But I digress.

 Raymond and I held a short conference with each pointing out a likely looking mount, while the pigs also held a conference as to which of them were going to eat us.

No gunfighter ever stalked a street any better than Raymond and I stalked our chosen swine. They didn’t stand a chance!

Mine lurched to the left, then dodged right, but I was ready for him. Leaping out, I managed to get both hands on his shoulders. It dragged me a few feet and left me face down in a pile of pig poop. I had just cleared my eyes of things that shan’t be named, when I see Raymond flying by me on the original Hogwarts Express, his eyes open wide, a big grin on his face and pig doody hanging from his ear. Determined, I manage to hop aboard my porker and set a new record set in the annals of pig racing.

I was rounding the pen and coming into the home stretch. Raymond was a half a pig ahead. To encourage a bit more speed I scream a Creek War Cry, but my pig spoke no Creek and came to a sudden stop. It’s plum amazing how slick a pig’s back can be. I go sailing over his head and grabbed at Raymond to keep from falling, which we both did after colliding with the poles that made up the fence. I had a lump and Raymond was shedding a bit of blood from a cut on his head, so we decide to call it a day.

Then came my grandmother. She made us strip down in the yard as we took turns pumping buckets of cold well water on each other. I think she had the sense of smell that would put Spot, our hound to shame. We just couldn’t get clean enough to suit her. She finally dumped a half a bottle of cheap perfume on each of us, but still made us eat outside and sleep on the back porch. Said she was surprised the old momma pig didn’t eat us and we were never to do that again. Durn! It seemed  like such a good idea at the time!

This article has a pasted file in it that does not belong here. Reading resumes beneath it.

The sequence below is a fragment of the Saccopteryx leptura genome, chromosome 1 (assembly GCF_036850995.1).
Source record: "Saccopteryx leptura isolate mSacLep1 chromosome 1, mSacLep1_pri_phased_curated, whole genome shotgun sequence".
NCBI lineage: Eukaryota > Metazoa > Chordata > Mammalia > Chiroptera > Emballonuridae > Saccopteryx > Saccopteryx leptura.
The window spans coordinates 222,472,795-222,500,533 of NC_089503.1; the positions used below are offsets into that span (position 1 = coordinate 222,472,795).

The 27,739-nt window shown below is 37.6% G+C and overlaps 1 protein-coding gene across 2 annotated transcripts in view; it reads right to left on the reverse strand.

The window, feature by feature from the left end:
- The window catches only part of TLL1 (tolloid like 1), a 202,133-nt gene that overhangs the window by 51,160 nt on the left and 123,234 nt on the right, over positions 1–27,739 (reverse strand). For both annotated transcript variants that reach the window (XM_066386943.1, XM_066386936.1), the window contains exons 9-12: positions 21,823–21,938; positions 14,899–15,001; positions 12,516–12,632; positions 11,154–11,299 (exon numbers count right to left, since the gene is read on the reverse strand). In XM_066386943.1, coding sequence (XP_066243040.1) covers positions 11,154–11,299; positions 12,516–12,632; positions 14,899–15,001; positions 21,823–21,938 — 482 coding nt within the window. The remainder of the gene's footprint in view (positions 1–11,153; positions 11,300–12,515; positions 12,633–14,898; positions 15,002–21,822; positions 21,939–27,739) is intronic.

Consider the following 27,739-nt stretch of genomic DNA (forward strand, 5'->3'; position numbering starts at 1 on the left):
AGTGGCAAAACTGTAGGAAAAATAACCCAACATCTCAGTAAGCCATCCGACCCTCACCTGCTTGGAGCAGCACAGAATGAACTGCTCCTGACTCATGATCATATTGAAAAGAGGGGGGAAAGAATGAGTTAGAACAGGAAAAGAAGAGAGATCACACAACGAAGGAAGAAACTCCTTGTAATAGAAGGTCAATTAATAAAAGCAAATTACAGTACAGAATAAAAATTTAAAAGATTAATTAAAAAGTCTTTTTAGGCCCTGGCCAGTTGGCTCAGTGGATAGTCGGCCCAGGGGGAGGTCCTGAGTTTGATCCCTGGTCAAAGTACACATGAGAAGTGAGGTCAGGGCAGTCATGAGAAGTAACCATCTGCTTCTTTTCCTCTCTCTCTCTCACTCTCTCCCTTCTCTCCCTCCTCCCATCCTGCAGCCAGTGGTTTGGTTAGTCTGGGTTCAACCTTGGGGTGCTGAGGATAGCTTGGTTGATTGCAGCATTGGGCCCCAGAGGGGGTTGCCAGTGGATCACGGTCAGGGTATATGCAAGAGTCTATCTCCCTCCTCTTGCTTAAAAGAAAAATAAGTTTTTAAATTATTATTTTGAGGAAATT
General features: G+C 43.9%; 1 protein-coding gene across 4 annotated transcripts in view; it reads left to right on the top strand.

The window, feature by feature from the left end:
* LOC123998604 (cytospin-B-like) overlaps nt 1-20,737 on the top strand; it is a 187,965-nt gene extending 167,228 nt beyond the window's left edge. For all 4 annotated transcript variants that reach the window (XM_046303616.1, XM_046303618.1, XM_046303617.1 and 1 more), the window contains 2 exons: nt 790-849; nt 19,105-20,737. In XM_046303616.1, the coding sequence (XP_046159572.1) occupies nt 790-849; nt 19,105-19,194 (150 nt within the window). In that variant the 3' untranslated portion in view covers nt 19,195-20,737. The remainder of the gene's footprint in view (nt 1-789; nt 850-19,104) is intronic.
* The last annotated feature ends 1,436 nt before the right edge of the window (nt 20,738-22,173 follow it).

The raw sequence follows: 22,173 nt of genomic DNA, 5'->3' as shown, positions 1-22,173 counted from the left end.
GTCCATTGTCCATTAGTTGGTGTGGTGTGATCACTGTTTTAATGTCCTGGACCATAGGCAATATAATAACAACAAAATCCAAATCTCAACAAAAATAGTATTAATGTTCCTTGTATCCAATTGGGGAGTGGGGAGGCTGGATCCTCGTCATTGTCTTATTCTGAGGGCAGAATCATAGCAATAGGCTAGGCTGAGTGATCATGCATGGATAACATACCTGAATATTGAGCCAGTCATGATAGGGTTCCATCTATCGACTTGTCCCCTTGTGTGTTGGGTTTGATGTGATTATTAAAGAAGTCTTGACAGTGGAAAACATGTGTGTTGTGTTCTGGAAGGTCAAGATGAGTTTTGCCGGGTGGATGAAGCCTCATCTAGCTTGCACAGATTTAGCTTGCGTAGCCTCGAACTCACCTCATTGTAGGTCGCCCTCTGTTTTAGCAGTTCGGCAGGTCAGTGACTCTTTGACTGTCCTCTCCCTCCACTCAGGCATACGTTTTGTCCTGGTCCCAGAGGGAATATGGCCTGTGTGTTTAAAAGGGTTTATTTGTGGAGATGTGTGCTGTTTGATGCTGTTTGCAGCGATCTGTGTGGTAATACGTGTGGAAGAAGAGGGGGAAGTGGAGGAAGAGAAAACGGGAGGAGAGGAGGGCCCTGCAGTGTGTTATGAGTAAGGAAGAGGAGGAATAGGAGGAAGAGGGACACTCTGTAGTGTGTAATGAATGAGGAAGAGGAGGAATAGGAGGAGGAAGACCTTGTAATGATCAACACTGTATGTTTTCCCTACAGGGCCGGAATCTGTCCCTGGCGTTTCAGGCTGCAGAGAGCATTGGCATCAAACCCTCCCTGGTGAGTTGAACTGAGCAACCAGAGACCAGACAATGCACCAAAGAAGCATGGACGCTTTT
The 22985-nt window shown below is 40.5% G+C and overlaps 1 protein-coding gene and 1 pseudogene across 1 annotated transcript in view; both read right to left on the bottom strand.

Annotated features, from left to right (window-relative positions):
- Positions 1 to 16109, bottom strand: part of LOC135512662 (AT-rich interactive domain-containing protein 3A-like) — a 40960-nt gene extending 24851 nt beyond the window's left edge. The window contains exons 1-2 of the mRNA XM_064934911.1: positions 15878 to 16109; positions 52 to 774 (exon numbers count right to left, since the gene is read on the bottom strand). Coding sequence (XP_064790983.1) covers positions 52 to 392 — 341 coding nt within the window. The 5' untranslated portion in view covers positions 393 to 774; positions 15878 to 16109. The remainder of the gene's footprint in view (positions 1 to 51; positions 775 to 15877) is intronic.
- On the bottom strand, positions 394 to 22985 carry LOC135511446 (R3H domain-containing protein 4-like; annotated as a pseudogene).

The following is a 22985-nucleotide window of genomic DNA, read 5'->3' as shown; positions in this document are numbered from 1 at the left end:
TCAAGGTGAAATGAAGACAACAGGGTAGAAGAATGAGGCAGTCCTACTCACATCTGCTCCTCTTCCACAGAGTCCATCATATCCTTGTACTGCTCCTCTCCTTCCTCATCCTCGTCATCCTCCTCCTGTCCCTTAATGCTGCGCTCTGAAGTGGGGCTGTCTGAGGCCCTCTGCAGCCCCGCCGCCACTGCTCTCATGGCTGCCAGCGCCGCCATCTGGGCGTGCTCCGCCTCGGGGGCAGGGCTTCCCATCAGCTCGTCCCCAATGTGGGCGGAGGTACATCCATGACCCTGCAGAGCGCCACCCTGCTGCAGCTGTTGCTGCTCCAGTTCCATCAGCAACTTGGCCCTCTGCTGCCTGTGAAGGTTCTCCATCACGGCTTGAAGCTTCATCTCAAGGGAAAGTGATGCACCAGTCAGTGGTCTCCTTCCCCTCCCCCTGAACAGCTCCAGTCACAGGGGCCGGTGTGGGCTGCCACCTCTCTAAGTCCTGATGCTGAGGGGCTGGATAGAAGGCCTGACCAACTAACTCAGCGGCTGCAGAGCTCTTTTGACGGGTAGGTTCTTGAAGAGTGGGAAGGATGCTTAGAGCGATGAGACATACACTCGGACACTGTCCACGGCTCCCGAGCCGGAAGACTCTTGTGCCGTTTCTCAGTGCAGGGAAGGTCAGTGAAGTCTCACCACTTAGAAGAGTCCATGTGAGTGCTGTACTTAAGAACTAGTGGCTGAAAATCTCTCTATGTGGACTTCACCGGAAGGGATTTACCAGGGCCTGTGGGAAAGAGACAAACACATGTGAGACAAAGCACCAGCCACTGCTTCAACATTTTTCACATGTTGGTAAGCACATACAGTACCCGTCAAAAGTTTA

Old Man Coyote

All cultures have their demons and evil ones. With the Native American it’s Old Man Coyote the Trickster. More a gray character than an evil one, Coyote loves to play jokes on unsuspecting people.

He’ll look into your heart and see your fears. He then magnifies those fears and whispers them in your ear. He thinks that is funny, but what makes it even funnier is that he knows the fears were false to begin with.

There you are, all worried and thinking “He/she will like me better if I pretend to be cool (or whatever) Or “I’m not smart enough to take that class. If I do, I will fail and everyone will know I’m a big dummy.”

Sure there are real fears, but there’s a test you can do to determine if it’s Old Man Coyote holding you back.

Just say aloud (or you can whisper, if need be) “Get away from me, Coyote !”  He has to do what you command, but will go hide behind a bush hoping to catch you unawares and will try again and again until he finally gives up and finds others to play his jokes on. Try it. You’ll see. : )